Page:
A convicted rapist pleaded guilty today to participating in a scheme to import more than $200,000 in counterfeit Disney pins from China to sell online, in a plea deal that will get him an eight-year prison term.
Larry James Allred, 58, of Walnut, accepted a plea bargain from Orange County Superior Court Judge Robert Fitzgerald over the objection of prosecutors.
Deputy District Attorney Chuck Lawhorn argued that although the counterfeiting scheme was non-violent, Allred should receive a prison sentence of 25 years to life based on his prior convictions in the 1970s for rape.
He said Allred, who has been in custody since June 2011, will probably have to do another 3 1/2 years behind bars.
Fitzgerald is expected to order Allred to make $201,000 in restitution, but he does not appear to have the ability to pay it, Lawhorn said.
Messages left with Allred's attorney, Earnest Eady, were not immediately returned.
Allred was convicted in 1975 of kidnapping a woman at gunpoint from a shopping mall and raping her, Lawhorn said. While on parole for that crime in 1978, he kidnapped two girls, ages 16 and 17, at gunpoint and "subjected them over a seven-day ordeal to multiple rapes and other sexual crimes," the prosecutor said.
The new third-strike law allows for life sentences for non-violent crimes when they are preceded by convictions for rape or child molestation, Lawhorn said.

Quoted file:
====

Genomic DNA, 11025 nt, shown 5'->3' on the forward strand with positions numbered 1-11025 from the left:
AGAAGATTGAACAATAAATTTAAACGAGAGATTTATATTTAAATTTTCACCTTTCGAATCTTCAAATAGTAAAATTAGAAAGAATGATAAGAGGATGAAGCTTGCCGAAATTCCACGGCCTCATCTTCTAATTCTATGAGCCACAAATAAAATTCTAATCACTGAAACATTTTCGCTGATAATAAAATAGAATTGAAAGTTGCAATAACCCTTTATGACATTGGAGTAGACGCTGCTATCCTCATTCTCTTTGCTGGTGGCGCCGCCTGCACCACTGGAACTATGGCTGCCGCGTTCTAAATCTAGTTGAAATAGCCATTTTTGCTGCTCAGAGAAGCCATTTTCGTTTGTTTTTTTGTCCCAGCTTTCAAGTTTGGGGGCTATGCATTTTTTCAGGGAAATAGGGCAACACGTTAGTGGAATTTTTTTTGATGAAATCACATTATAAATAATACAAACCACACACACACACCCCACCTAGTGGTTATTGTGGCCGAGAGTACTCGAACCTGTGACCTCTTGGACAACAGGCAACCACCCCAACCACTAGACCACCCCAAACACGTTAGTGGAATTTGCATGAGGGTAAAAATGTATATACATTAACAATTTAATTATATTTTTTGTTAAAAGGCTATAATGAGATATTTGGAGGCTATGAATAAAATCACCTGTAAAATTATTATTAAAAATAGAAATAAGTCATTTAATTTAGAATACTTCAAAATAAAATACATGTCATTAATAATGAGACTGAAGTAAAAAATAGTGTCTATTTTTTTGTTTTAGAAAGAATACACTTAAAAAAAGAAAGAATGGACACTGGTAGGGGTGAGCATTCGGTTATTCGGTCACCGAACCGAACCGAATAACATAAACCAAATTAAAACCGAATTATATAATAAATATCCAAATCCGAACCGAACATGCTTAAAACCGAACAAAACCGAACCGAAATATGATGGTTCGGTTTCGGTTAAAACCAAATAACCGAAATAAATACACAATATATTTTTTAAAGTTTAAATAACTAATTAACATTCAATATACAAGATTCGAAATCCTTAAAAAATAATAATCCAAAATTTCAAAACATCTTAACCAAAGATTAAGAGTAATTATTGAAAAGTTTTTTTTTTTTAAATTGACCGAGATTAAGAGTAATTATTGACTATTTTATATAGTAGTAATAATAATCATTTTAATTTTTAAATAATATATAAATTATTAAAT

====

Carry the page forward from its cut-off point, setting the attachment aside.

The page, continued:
Co-defendant Robert Edward Smyrak, 54, of Anaheim, pleaded guilty on Sept. 28, 2011, to felony manufacturing and sale of counterfeit goods and was sentenced to a year in jail and three years of probation.
The scheme involved sending legitimate pins to China to be duplicated and having them returned to the U.S. so the pair could sell them online, Lawhorn said.
The two worked together between January 2010 and April 2011, he said.
"It was a substantial operation," Lawhorn said, adding there's evidence Allred had been in the counterfeit pin business going back to 2000.
The scheme unraveled in February 2011 when U.S. Customs and Border Protection officers intercepted a package at Los Angeles International Airport that was addressed to Smyrak. The package contained more than 150 pounds of the bogus Disney pins.
When they were arrested, the two had more than 91,000 counterfeit pins, Lawhorn said.